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Title: Hapten-mediated contact allergy : a proteomic and immunological approach
Author: Boyd, Peter
ISNI:       0000 0004 5347 1797
Awarding Body: University of Southampton
Current Institution: University of Southampton
Date of Award: 2014
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Allergic contact dermatitis (ACD) is a prevalent skin condition caused by chemical haptens, which enter the epidermis, and by modifying self-proteins, render them immunogenic via the activation of hapten-specific T-cells. It is currently not known which specific protein modifications are responsible for sensitization. This work investigates the extreme sensitizer DNCB, which confers a dinitrophenyl (DNP) protein modification. Immortalised keratinocytes (HaCaT), incubated with DNCB were compared to ex vivo human skin using immunofluorescence and western blot detection of DNP-proteins, showing widespread protein modification and similarities between tissue and cells when using a clinical dose. Proliferation assays using lymphocytes from DNCB-sensitive donors showed responses to DNP proteins isolated from DNCB-treated HaCaT cells and primary keratinocytes. While western blot analysis of pH gradient separated fractions identified a number of DNP-proteins in the DNP-HaCaT cell lysates, these were not immunogenic in lymphocyte assays. The model protein human serum albumin (HSA) was used to investigate the modification kinetics of DNCB by identifying which amino acid residues were changed more readily using a range of DNCB concentrations and incubation times. Cysteine residues, including those in disulphide bonds and particularly cysteine 34 are more readily modified than lysine in HSA, suggesting that DNCB is able to alter the structure of proteins. A novel process of hapten-reversal by a process termed ‘thiolysis’ was found to remove DNP groups from the cysteine residues of synthetic peptides derived from the sequence of HSA containing cysteine 34 using the reducing agent dithiothreitol. Identical peptides with C34>K34 showed no such hapten-reversal. This corresponds to the unexpected immunogenicity of the cysteinyl peptide and also the DNP modified tripeptide glutathione. Anti-DNP western blots show that the DNP group is transferred to other proteins during incubation with human monocytes in culture. This suggests a cellular process of removing DNP groups and GILT, a thiol reductase present in the endosomes is presented as a candidate for this process. This work demonstrates that DNCB can generate a wide variety of DNP protein adducts and that cysteinyl moieties are able to stimulate lymphocyte proliferation by way of hapten transfer. This highlights a potentially novel process involved in the mechanism of contact allergy.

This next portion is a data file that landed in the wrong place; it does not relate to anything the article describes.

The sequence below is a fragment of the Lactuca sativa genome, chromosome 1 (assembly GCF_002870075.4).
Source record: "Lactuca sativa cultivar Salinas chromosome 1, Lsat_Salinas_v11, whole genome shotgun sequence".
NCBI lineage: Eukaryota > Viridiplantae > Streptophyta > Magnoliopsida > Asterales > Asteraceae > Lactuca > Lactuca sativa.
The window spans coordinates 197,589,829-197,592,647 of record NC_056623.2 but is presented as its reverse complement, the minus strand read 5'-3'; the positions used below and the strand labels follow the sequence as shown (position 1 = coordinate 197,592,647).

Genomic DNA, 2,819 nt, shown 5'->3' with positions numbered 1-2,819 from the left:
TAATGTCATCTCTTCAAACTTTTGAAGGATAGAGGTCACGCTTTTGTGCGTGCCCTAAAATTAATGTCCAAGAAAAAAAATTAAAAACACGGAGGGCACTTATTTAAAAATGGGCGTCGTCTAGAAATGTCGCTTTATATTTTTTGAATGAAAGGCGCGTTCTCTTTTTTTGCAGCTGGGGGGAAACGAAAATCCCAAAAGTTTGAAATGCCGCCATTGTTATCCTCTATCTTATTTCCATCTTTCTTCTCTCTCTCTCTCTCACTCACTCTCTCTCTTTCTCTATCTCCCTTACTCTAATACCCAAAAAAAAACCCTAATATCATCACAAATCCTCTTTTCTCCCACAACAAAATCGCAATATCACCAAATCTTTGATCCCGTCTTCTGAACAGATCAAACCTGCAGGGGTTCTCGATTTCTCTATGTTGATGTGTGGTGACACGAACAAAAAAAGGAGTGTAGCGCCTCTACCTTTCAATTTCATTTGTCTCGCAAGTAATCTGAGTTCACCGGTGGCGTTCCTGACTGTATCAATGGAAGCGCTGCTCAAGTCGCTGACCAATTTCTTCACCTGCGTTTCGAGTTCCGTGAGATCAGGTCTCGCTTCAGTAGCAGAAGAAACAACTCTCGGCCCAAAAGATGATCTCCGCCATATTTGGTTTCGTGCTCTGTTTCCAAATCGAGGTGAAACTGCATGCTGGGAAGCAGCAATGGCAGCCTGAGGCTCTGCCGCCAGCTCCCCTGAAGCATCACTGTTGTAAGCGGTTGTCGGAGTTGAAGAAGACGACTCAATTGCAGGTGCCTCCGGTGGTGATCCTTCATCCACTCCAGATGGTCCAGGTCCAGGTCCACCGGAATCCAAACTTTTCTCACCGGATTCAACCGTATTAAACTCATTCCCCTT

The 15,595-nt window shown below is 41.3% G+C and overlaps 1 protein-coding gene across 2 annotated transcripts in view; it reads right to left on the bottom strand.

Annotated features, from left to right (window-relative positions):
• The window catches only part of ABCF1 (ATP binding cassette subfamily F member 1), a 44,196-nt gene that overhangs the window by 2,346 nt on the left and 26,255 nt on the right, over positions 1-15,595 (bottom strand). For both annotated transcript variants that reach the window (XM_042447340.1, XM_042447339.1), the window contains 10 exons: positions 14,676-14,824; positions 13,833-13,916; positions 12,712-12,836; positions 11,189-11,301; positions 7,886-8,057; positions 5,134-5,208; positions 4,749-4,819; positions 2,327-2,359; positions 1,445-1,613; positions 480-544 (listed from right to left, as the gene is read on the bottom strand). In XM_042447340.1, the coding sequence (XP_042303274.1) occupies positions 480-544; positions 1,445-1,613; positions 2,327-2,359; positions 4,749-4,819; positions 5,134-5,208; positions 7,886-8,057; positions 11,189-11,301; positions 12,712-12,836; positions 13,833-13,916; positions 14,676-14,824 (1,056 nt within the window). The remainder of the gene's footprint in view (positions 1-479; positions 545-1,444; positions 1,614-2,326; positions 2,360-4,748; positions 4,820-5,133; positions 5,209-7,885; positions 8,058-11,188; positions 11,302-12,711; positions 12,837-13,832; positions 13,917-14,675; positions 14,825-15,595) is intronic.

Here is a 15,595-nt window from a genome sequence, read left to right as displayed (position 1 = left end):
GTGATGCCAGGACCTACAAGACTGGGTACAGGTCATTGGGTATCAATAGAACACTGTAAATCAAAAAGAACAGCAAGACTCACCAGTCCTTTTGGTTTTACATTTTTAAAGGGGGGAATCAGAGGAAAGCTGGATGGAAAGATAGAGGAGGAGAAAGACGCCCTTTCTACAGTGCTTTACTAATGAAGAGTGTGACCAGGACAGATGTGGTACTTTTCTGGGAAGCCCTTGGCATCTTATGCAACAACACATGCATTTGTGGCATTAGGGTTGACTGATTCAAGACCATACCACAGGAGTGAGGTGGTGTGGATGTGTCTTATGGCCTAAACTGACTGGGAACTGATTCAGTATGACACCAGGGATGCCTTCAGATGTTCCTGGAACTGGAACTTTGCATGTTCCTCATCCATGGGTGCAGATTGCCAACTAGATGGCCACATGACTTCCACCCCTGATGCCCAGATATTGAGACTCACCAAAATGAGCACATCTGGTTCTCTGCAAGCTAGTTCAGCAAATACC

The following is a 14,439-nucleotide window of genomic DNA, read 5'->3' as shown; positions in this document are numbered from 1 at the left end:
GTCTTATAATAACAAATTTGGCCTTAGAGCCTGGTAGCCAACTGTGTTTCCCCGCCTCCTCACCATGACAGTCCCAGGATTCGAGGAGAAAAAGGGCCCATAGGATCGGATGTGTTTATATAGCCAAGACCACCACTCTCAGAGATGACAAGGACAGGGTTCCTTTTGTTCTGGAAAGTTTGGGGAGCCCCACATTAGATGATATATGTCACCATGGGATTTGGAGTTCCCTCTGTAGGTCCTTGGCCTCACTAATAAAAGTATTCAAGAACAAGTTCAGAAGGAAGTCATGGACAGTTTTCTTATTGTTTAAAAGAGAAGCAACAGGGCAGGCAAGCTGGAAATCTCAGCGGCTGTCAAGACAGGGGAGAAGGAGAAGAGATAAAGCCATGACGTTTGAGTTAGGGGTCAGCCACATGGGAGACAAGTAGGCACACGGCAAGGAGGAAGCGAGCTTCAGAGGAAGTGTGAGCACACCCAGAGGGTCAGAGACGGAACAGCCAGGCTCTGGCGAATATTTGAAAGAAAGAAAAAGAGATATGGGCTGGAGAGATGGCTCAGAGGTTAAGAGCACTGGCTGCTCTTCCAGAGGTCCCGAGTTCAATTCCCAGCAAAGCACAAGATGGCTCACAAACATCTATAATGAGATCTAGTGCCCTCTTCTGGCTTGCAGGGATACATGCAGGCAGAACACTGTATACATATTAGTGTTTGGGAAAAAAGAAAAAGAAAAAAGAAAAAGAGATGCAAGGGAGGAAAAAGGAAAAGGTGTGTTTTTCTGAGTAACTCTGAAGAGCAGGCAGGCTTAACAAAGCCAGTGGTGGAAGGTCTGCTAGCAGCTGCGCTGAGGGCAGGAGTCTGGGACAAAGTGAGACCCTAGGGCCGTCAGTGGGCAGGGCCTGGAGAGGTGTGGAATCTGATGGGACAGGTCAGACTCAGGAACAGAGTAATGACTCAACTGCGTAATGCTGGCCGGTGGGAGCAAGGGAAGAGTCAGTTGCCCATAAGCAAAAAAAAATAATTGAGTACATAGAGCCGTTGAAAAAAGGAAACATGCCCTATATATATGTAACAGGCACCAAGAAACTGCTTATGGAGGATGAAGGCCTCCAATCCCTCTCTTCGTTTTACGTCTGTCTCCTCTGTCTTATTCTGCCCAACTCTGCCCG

Supervisor: Smyth, Neil ; Skipp, Paul Sponsor: Not available
Qualification Name: Thesis (Ph.D.) Qualification Level: Doctoral
EThOS ID:  DOI: Not available
Keywords: QH301 Biology ; QR180 Immunology